Intelligence Community's Perspective On Trump Whistleblower Complaint
STEVE INSKEEP, HOST:
President Trump has followed this pattern before - accused of some questionable behavior, he says the story is fake or unfair, but later admits he did it and says he was totally justified in doing it.
RACHEL MARTIN, HOST:
That's what the president now says about allegations his administration tried to pressure Ukraine to dig up dirt on a political opponent. President Trump says he did discuss a news story involving the son of presidential rival Joe Biden.
INSKEEP: He discussed that case with the president of Ukraine. President Trump has not released the transcript of the phone call but insists that whatever he said was perfect. An intelligence community whistleblower apparently called attention to all this, so John McLaughlin is on the line. He served as deputy director and acting director of the CIA under Presidents Clinton and George W. Bush. Good morning.
JOHN MCLAUGHLIN: Good morning, Steve.
INSKEEP: How extraordinary is it that someone in the intelligence community would call this out?
MCLAUGHLIN: It's pretty extraordinary, Steve. There are complaints like this occasionally, but seldom one that involves the president. So it's almost unprecedented.
INSKEEP: And is it normal that people in the intelligence community would have access to presidential phone calls?
MCLAUGHLIN: Only if they were working in the White House and saw a transcript of a phone call that happened to go around. It's not something the CIA does routinely. The CIA does not listen in on presidential phone calls.
INSKEEP: And that would be - just to underline this, that would be thoroughly illegal - am I correct? - for the CIA, in some unauthorized as opposed to authorized way, to try to tap into a presidential phone call?
MCLAUGHLIN: That's correct.
INSKEEP: So what do you make of the president's admission that something like this really happened, even if we don't know the exact wording of what was said?
MCLAUGHLIN: Well, it's hard to know, Steve, because he doesn't really characterize the phone call. It's one thing to simply mention Vice President Biden in a phone call; it's another thing to actually pressure the foreign government to carry out an investigation that could, in the end, assist the president's campaign. We don't know quite all of that yet. So what I make of it is, the president has tiptoed up to an admission of wrongdoing here but hasn't quite nailed it for us yet.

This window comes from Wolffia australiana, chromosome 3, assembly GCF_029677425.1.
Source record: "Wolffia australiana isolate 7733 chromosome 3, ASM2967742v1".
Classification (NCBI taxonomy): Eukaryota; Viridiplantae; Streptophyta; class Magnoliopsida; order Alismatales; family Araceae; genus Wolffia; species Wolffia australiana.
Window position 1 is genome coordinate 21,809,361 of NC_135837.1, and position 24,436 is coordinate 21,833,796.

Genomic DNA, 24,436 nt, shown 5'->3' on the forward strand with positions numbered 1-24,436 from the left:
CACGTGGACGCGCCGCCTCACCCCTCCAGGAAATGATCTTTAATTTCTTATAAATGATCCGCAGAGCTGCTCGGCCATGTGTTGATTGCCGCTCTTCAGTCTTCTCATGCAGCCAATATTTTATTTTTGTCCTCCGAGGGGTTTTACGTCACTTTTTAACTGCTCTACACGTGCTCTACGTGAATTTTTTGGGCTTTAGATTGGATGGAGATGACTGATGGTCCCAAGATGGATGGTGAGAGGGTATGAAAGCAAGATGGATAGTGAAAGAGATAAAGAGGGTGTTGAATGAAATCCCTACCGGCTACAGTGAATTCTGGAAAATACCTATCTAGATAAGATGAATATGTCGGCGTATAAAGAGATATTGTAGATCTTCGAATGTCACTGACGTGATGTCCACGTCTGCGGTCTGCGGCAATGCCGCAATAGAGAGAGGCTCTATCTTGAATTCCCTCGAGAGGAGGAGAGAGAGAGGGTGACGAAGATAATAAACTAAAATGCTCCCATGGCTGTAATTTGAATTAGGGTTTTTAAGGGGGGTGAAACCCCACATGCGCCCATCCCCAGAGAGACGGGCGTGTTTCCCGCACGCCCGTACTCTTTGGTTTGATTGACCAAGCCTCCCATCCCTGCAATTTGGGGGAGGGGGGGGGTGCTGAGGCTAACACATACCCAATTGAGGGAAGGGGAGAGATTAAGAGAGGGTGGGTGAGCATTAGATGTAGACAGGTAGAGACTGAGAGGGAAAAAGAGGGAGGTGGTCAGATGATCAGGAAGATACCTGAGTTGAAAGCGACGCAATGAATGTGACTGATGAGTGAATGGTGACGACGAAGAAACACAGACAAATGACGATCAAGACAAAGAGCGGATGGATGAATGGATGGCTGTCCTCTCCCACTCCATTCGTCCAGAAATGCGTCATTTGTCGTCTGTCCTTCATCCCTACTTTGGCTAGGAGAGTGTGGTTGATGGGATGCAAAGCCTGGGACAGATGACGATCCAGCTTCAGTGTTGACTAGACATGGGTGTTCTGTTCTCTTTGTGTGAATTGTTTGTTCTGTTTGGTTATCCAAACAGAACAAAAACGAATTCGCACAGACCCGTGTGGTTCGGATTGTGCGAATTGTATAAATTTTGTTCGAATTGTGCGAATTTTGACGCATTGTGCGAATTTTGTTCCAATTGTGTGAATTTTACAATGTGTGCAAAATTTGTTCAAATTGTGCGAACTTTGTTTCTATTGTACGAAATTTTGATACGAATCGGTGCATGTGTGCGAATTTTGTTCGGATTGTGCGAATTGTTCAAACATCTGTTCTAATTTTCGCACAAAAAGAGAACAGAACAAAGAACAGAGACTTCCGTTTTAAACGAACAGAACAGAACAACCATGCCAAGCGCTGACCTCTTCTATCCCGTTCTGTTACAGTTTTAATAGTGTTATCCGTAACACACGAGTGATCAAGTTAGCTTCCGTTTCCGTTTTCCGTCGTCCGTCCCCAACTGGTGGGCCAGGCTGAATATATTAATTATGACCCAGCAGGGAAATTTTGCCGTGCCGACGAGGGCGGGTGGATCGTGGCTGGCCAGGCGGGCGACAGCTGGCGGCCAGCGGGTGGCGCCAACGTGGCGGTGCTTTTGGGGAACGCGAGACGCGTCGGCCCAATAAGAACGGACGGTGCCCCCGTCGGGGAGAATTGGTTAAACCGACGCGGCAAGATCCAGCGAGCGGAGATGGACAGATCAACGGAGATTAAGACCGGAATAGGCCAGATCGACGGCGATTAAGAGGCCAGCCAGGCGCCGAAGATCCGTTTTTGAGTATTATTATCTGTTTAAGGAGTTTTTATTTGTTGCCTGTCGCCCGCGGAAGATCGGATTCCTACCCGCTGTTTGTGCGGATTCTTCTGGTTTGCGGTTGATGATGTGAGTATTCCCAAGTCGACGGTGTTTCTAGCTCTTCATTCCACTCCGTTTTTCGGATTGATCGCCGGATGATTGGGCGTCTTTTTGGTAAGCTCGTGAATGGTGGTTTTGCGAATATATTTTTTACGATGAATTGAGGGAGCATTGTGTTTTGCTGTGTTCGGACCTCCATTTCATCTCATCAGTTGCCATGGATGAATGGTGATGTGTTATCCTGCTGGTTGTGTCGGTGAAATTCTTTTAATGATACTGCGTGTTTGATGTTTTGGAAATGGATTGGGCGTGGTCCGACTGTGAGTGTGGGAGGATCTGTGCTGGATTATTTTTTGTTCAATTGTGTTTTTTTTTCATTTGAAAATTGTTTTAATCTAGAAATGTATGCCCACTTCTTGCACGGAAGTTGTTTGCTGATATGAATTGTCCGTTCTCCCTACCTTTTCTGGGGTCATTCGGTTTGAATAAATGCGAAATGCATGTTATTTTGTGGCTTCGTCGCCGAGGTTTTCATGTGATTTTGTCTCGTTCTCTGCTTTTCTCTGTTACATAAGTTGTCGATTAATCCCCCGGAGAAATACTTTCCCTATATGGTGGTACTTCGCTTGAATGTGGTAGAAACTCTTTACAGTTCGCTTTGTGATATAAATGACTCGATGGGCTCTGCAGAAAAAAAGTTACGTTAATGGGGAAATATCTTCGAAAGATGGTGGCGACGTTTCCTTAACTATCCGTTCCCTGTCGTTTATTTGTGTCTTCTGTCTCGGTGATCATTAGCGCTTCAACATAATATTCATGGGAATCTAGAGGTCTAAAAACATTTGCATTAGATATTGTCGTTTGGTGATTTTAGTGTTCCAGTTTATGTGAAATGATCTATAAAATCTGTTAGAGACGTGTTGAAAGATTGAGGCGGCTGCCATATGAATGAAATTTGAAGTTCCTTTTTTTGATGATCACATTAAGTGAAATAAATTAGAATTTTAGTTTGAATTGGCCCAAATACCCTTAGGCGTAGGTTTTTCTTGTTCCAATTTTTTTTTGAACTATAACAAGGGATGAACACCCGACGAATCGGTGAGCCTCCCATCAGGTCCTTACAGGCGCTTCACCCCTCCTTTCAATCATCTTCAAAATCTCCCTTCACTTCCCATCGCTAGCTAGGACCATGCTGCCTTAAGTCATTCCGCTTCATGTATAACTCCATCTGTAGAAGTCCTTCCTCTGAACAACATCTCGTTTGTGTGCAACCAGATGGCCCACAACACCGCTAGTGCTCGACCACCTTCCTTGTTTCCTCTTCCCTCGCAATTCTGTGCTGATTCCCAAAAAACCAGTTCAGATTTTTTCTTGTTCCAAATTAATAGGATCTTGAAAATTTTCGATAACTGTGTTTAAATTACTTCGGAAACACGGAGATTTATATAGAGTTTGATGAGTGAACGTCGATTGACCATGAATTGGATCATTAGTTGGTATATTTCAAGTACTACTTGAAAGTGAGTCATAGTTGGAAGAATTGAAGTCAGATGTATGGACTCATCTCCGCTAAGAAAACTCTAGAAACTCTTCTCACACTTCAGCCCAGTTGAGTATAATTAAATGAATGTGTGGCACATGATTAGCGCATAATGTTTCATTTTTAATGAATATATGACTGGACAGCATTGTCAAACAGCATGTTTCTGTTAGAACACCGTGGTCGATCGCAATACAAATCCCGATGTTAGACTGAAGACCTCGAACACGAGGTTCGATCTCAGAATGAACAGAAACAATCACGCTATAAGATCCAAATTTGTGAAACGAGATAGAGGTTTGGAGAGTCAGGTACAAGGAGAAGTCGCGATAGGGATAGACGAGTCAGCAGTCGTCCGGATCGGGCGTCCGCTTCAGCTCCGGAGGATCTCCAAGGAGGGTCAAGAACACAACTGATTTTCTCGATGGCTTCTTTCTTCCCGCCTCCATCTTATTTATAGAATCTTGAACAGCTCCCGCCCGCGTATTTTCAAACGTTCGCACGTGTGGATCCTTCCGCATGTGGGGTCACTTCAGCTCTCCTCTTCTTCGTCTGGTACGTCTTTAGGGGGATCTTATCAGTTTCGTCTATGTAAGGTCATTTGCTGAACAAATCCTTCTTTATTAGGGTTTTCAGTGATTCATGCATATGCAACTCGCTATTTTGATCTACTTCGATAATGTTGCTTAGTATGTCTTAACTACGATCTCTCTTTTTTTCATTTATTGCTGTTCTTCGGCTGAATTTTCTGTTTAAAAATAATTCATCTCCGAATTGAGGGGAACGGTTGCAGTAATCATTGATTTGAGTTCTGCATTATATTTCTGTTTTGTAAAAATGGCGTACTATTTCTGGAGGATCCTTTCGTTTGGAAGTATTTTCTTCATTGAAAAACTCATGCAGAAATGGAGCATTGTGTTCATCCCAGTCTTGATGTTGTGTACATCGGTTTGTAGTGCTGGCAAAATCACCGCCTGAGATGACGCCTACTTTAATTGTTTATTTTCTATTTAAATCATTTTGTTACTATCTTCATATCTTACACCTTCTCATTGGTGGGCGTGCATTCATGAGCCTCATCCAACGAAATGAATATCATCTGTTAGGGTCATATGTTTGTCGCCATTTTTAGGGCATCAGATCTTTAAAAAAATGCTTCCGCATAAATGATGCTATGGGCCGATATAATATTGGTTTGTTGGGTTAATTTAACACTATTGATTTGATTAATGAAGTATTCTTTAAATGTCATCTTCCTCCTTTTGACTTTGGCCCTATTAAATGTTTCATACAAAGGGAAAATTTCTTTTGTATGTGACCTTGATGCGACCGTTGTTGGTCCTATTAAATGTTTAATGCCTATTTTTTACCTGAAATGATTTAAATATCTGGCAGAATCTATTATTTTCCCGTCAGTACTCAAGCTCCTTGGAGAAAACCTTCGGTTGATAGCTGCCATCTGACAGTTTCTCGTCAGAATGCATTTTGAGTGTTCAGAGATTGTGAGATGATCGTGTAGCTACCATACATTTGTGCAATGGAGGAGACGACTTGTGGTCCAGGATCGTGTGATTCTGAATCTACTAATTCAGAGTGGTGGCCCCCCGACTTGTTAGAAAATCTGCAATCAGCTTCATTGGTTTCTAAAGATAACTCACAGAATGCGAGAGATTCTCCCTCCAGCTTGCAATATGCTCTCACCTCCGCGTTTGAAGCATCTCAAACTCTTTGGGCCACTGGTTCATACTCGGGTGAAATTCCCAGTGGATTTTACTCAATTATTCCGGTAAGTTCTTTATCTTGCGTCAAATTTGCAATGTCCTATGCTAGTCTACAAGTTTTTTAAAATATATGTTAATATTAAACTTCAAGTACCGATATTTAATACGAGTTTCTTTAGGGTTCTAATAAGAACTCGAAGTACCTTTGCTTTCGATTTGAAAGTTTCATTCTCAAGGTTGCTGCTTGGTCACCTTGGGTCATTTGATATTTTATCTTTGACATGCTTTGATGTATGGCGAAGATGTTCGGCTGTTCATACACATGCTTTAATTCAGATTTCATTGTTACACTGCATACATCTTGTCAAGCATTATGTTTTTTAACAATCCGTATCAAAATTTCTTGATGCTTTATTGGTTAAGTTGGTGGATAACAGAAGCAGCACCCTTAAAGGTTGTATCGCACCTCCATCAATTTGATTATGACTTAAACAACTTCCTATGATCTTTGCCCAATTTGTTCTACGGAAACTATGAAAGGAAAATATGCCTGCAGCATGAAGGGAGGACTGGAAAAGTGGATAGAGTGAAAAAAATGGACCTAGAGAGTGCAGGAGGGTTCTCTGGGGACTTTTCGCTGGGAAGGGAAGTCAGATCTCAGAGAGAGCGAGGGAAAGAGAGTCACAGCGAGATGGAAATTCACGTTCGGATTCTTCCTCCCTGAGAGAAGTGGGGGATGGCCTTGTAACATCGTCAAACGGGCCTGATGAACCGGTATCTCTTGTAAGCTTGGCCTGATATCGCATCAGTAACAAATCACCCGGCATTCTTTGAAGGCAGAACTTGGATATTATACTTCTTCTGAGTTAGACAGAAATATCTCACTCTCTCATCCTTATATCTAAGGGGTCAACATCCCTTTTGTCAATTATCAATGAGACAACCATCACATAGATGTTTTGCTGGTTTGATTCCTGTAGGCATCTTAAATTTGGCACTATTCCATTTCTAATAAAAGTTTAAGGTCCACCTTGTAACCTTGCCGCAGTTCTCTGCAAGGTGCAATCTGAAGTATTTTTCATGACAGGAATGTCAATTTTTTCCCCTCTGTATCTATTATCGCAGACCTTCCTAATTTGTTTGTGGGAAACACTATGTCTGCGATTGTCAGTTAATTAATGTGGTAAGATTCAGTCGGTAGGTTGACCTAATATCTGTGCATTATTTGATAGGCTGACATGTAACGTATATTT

INSKEEP: I guess we should underline - he did not admit to the other part of this, the other alleged part of this.
MCLAUGHLIN: That's right.
INSKEEP: We do know that the United States withheld military aid from Ukraine for some time. But then the next question is, would that somehow be connected to the demand for information, which would make it a kind of global extortion?
MCLAUGHLIN: Yeah. He doesn't say that explicitly, and to my knowledge, the only way we connect that is by looking at the timeline and, to use the hackneyed phrase, connecting the dots and assuming that there was some connection here.
INSKEEP: Is this...
MCLAUGHLIN: Seems like a reasonable connection.
INSKEEP: It seems reasonable to you, you just said. Is this in any way less nefarious because the president, whatever he may have been doing in private, seems also to have been doing it in public? His lawyer Rudy Giuliani was running around Ukraine demanding information about Joe Biden and his son.
MCLAUGHLIN: Not to me. I think what we see as a pattern with the president is he does things that we, often - many of us find objectionable. He does them in plain sight. And then if he gets away with it, that's fine with him.
INSKEEP: Does this sound like an impeachable offense to you?
MCLAUGHLIN: It sounds like one of the things that could be an ingredient in an impeachment case if we learn more about it. It certainly has those ingredients, Steve.
INSKEEP: OK. Mr. McLaughlin, thank you so much.
MCLAUGHLIN: You bet.
INSKEEP: John McLaughlin was deputy director of the Central Intelligence Agency. Transcript provided by NPR, Copyright NPR.